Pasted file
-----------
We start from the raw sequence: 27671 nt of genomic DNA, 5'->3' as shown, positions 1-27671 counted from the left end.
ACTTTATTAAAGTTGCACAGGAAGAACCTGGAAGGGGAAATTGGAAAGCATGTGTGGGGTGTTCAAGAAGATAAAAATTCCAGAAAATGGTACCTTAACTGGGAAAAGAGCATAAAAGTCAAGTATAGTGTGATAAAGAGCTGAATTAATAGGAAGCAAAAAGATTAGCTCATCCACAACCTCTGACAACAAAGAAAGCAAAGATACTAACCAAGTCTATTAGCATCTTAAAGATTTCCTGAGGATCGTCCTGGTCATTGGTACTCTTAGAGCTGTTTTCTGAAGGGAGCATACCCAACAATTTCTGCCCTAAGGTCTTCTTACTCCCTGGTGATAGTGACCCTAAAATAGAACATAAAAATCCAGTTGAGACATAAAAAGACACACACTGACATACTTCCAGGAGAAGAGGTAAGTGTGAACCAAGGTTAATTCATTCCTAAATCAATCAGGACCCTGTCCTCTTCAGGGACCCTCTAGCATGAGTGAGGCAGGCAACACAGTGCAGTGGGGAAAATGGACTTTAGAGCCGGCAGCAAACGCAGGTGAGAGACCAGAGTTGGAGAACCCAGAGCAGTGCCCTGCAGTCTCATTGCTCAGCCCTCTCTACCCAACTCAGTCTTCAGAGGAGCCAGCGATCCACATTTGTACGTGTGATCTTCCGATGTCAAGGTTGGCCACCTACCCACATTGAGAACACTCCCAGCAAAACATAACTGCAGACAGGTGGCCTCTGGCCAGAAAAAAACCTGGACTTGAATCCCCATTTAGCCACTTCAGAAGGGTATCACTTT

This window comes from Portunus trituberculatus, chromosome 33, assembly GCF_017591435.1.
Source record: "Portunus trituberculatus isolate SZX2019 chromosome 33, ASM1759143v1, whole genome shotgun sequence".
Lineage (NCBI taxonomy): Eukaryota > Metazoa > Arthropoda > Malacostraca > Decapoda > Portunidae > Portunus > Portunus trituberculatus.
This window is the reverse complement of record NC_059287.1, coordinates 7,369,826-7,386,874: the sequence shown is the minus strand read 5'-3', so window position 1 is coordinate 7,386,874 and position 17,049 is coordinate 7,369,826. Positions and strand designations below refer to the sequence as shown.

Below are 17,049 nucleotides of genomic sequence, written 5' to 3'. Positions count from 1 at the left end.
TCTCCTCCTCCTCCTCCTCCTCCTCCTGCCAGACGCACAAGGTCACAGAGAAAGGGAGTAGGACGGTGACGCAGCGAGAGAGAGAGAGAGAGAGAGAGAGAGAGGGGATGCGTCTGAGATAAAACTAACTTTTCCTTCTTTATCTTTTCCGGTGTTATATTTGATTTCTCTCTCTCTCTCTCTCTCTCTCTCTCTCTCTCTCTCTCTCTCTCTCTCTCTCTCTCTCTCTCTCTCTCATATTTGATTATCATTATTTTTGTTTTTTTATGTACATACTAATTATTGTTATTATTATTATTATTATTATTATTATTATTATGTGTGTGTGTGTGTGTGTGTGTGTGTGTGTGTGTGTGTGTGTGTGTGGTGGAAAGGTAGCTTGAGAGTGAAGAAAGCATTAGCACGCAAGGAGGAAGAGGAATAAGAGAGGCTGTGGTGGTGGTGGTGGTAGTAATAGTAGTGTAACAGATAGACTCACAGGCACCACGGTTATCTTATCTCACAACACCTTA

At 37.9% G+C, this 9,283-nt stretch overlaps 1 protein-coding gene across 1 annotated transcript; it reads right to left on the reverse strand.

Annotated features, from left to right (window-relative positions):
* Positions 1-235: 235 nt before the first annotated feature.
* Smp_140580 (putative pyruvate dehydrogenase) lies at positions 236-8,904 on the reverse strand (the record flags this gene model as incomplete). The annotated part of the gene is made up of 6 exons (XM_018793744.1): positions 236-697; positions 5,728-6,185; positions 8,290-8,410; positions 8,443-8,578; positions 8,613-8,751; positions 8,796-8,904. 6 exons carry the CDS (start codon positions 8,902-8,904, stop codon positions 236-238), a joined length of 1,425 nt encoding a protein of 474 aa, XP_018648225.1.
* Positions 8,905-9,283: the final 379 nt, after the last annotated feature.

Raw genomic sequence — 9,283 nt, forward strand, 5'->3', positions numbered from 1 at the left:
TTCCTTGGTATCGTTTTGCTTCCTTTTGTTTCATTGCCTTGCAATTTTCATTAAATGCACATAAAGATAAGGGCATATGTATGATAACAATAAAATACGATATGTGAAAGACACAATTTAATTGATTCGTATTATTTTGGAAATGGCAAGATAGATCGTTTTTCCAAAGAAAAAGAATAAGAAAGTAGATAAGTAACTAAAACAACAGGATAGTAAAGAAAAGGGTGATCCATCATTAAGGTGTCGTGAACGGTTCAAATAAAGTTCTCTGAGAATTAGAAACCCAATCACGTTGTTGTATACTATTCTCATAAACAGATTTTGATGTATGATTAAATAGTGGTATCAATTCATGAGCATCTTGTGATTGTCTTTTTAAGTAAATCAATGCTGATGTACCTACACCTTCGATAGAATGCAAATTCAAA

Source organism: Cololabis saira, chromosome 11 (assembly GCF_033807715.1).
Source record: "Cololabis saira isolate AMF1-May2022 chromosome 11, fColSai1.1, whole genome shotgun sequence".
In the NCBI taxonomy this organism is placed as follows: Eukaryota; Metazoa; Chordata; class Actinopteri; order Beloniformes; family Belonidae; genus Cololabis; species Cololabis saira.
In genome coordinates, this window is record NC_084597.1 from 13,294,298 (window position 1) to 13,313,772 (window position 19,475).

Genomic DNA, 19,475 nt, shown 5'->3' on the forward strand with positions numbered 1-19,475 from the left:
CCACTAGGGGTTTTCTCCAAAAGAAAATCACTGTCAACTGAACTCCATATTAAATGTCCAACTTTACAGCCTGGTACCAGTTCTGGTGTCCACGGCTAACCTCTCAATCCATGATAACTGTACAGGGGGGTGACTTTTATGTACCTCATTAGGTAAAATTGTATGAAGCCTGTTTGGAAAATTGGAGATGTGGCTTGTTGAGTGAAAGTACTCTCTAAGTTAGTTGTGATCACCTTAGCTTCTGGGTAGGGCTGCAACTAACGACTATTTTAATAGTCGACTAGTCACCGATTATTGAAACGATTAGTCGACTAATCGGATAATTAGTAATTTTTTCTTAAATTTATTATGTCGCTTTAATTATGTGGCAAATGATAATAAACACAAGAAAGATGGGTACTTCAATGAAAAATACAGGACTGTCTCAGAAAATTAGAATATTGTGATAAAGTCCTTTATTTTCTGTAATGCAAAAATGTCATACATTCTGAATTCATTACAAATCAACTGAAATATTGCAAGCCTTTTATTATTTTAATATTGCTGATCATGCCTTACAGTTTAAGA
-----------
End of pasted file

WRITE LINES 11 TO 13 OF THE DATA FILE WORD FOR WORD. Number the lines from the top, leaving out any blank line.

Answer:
* Positions 1-235: 235 nt before the first annotated feature.
* Smp_140580 (putative pyruvate dehydrogenase) lies at positions 236-8,904 on the reverse strand (the record flags this gene model as incomplete). The annotated part of the gene is made up of 6 exons (XM_018793744.1): positions 236-697; positions 5,728-6,185; positions 8,290-8,410; positions 8,443-8,578; positions 8,613-8,751; positions 8,796-8,904. 6 exons carry the CDS (start codon positions 8,902-8,904, stop codon positions 236-238), a joined length of 1,425 nt encoding a protein of 474 aa, XP_018648225.1.
* Positions 8,905-9,283: the final 379 nt, after the last annotated feature.